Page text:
In addition to their long term goals the Gerry Martin Project also organise trips and expeditions to remote corners of the world. These are designed to contribute to conservation research in the field as well as give people the opportunity to see and experience some of the worlds most amazing places. Their most recent trip was the Komodo herpetological trip which brought us to Indonesia, the home of the Komodo dragon (Varanus komodoensis) not to mention many other reptile species. This trip was both a fact finding mission for further trips as well as an introduction to herpetology in the field. The location allowed us to gain experience in a number of different habitats including paddy fields, mangrove forests, scrub bushland, jungle and coral reefs.
While these trips are open to anyone around the world we ended up with a total of 12 people taking part, 7 of which were Irish. We left Ireland on the 30th September and, after 24 hours delightful travelling, arrived in Denpasar International Airport, Bali. Our first day was spent relaxing in Ubud, getting to know one another and planning the evening excursion. Ubud is surrounded by paddy fields which gave us a high possibility of finding cobra’s on our first night. Sadly we didn’t find any cobra’s however we did find vine snakes (possible Ahaetulla prasina), green pit vipers (Trimeresurus albolabris) and two invasive species, the Asian common toad (Duttaphrynus melanostictus) and the giant African land snail (Achatina fulica). The highlight of the night was finding a highly venomous Malayan krait or blue krait (Bungarus candidus). Under the guidance of James Hennessy (director of the Reptile Zoo) we learned how to correctly handle and interact with these snake species, all of which are venomous. The following day we took a flight to Flores Island before taking a 3 hour boat journey to Kanawa Island beach resort, where we’d be based for the next 3 days. The island itself was perfect in terms of different habitats and is gives a good base for anyone travelling to Komodo island and Rinca island.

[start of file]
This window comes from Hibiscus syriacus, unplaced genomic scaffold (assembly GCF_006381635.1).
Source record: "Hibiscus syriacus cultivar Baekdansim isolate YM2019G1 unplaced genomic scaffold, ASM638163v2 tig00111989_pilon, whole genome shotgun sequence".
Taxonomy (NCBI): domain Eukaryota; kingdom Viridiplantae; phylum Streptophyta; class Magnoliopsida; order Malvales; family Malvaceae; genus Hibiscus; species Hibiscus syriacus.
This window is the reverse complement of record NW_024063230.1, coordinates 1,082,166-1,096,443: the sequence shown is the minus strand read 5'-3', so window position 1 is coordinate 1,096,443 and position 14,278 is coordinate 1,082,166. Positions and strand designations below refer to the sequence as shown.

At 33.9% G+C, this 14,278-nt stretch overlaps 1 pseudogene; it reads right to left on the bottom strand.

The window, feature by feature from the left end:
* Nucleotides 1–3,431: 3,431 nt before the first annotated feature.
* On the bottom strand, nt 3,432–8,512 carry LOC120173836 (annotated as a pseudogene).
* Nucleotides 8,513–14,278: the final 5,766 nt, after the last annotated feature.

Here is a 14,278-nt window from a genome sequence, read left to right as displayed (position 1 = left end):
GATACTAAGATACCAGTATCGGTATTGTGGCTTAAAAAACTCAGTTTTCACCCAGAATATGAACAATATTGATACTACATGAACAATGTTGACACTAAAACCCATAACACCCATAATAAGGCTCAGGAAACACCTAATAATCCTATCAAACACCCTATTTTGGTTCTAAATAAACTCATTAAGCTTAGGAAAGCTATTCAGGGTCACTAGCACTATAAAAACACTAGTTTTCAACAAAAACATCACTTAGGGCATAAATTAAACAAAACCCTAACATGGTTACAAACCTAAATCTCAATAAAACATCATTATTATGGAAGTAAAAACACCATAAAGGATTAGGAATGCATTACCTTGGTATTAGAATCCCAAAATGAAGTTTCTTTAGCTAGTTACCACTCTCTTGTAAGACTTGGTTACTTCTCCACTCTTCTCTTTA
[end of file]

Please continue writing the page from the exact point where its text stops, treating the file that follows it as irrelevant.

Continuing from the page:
Kanawa allowed us to do further night surveys in mangrove forests and scrub bush as well as snorkelling on the coral reef that surrounds the island. While the aim of the snorkelling was to hopefully see some species of sea snakes we didn’t find any during the day. The highlights for me were swimming with a black tip reef shark (Carcharhinus melanopterus) and finding clown fish (Premnas biaculeatus). Each night we did a survey in a different habitat starting with the scrub bush where again we found a number of green pit vipers. The mangrove forest wasn’t really big enough to support a large number of species though we did spot kingfishers and a number of pigeons to my delight (FYP on woodpigeons). Nearly stepping on and then chasing a blue spotted stingray (Neotrygon kuhlii) was a highlight though on our return to the resort we found two sea kraits (Laticauda sp.). They were on land together meaning they were most likely mating. These highly venomous snakes are quite docile and can be free handled with care. Our final night was spent doing another survey for Russell’s viper’s (Daboia russelii) which was sadly a wild goose chase, which is a far more common result in terms of herp survey’s.